First, when exactly is something not sustainable? When known deposits (proven reserves) may be depleted in ten years? 50? 100? What if looming depletion results from government policies that forbid access to lands that might contain new deposits – as with US onshore and offshore prospects for oil, gas, coal, uranium, rare earth minerals and other vital resources?

Rising prices, new theories about mineral formation, and improved discovery and extraction technologies and techniques typically expand energy and mineral reserves – postponing depletion by years or decades, as in the case of oil and natural gas. But legislation, regulation, taxation and litigation prevent these processes from working properly, hasten depletion, and make “sustainability” an even more politicized, manipulated and meaningless concept.

Second, should the quest for mandated “sustainable” technologies be based on real, immediate threats – or will imaginary or exaggerated crises suffice? Dangerous manmade global cooling morphed into dangerous manmade global warming, then into “global climate disruption” – driven by computer models and disaster scenarios, doctored temperature data, manipulated peer reviews, and bogus claims about melting glaciers and rising sea levels. Shouldn’t policies that replace reliable, affordable energy with expensive, intermittent, land-intensive, subsidized sources be based on solid, replicable science?

Third, shouldn’t inconvenient sustainability issues be resolved before we proceed any further, by applying the same guidelines to renewable energy as courts, regulators and eco-activists apply to petroleum?

Most oil, gas, coal and uranium operations impact limited acreage for limited times – and affected areas must be restored to natural conditions when production ends. Effects on air and water quality, habitats and protected species are addressed through regulations, lease restrictions and fines. The operations generate vast amounts of affordable, reliable energy from relatively small tracts of land, and substantial revenues.

Wind turbines generate small amounts of expensive, unreliable electricity from gargantuan installations on thousands of acres. Turbines and their associated transmission lines dominate scenic vistas, disrupt habitats and migratory routes, affect water drainage patterns, impede crop dusting and other activities, and kill bats, raptors and other birds, including endangered species that would bring major fines if the corporate killers were oil or mining companies. And yet, wind operators receive exemptions from environmental review, biodiversity and endangered species laws that traditional energy companies must follow – on the ground that such rules would raise costs and delay construction of “eco-friendly” projects.

Kentucky’s Cardinal coal mine alone produces 75% of the Btu energy generated by all the wind turbines and solar panels in the USA, Power Hungry author Robert Bryce calculates. Unspoiled vistas, rural and maritime tranquility, and bald eagles will all be endangered if 20% wind power mandates are enacted.

The Palo Verde Nuclear Power Station near Phoenix generates nearly 900 times more electricity than Nevada’s Nellis Air Force Base photovoltaic panels, on less land, for 1/15 the cost per kWh – and does it 90% of the time, versus 30% of the time for the Nellis array. Generating Palo Verde’s electrical output via Nellis technology would require solar arrays across an area ten times larger than Washington, DC.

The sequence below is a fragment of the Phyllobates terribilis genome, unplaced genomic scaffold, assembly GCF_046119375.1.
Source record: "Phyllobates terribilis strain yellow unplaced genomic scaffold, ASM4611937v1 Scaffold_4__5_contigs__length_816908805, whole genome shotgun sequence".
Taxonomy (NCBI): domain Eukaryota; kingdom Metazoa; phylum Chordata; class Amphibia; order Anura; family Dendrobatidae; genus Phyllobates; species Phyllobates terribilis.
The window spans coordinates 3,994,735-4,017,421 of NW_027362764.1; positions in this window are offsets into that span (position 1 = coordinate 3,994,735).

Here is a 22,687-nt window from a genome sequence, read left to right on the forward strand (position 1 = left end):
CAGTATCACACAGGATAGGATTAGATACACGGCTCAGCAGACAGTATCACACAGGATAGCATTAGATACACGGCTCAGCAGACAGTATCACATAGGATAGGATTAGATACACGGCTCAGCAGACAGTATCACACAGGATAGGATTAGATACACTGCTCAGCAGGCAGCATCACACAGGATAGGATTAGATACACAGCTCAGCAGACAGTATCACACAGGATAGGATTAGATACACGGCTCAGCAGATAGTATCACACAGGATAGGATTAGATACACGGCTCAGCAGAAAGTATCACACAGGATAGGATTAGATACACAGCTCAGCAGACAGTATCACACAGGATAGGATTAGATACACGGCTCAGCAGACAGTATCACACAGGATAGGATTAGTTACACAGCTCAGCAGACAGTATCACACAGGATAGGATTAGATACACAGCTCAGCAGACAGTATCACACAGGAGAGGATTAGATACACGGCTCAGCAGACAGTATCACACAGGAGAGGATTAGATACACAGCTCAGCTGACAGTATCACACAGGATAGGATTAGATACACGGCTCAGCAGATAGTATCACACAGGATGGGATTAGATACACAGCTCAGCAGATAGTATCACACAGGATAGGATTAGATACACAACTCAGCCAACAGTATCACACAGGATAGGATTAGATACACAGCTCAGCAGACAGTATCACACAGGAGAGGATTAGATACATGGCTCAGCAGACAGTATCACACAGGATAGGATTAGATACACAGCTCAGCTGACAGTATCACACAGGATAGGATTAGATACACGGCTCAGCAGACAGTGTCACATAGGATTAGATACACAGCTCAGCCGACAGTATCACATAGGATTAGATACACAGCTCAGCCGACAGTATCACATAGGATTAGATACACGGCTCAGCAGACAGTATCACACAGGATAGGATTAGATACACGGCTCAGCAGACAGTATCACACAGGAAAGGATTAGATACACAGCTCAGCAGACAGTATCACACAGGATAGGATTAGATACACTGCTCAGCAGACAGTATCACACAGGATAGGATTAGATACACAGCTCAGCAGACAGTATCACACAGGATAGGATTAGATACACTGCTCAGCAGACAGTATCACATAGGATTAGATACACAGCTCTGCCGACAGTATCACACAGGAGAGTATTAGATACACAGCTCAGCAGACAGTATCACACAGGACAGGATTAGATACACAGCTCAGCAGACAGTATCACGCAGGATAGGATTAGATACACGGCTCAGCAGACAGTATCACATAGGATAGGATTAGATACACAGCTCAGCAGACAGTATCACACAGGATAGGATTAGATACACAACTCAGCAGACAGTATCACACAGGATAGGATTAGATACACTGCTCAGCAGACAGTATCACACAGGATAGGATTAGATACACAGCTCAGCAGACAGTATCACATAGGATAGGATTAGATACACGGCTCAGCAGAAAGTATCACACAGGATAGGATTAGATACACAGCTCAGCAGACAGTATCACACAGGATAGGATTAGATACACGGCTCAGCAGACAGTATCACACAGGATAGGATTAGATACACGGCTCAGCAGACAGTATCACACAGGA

Building enough photovoltaic arrays to power Los Angeles would mean blanketing thousands of square miles of desert habitat. Once built, solar and wind systems will be there just this side of forever, since there will be no energy production if we let them decay, after shutting down whatever hydrocarbon operations aren’t needed to fuel backup generators that keep wind and solar facilities operational.

Wind and solar power also mean there is a sudden demand for tons of rare earth elements that weren’t terribly important a decade ago. They exist in very low concentrations, require mining and milling massive amounts of rock and ore to get the needed minerals, and thus impose huge ecological impacts.

If mountaintop removal to extract high quality coal at reduced risk to miners is unacceptable and unsustainable – how is it eco-friendly and sustainable to clear-cut mountain vistas for wind turbines? Blanket thousands of square miles with habitat-suffocating solar panels? Or remove mountains of rock to mine low-grade rare earth mineral deposits for solar panel films, hybrid batteries and turbine magnets?

Since any undiscovered US rare earth deposits are likely locked up in wilderness and other restricted land use areas, virtually no exploration or development will take place here. We will thus be dependent on foreign suppliers, like China, which are using them in their own manufacturing operations – and selling us finished wind turbines, solar panels and hybrid car batteries. The United States will thus be dependent on foreign suppliers for renewable energy, just as we rely on foreign countries for oil and uranium.

To claim any of this is ecologically or economically sustainable strains credulity.

Green jobs will mostly be overseas, subsidized by US tax and energy dollars – other people’s money (OPM). Indeed, Americans have already spent over $20 billion in stimulus money on “green” energy projects. However, 80% of the funding for some of them went to China, India, South Korea and Spain, and three-fourth of the turbines for eleven US wind projects were made overseas. This is intolerable, indefensible and unsustainable. But it gets worse.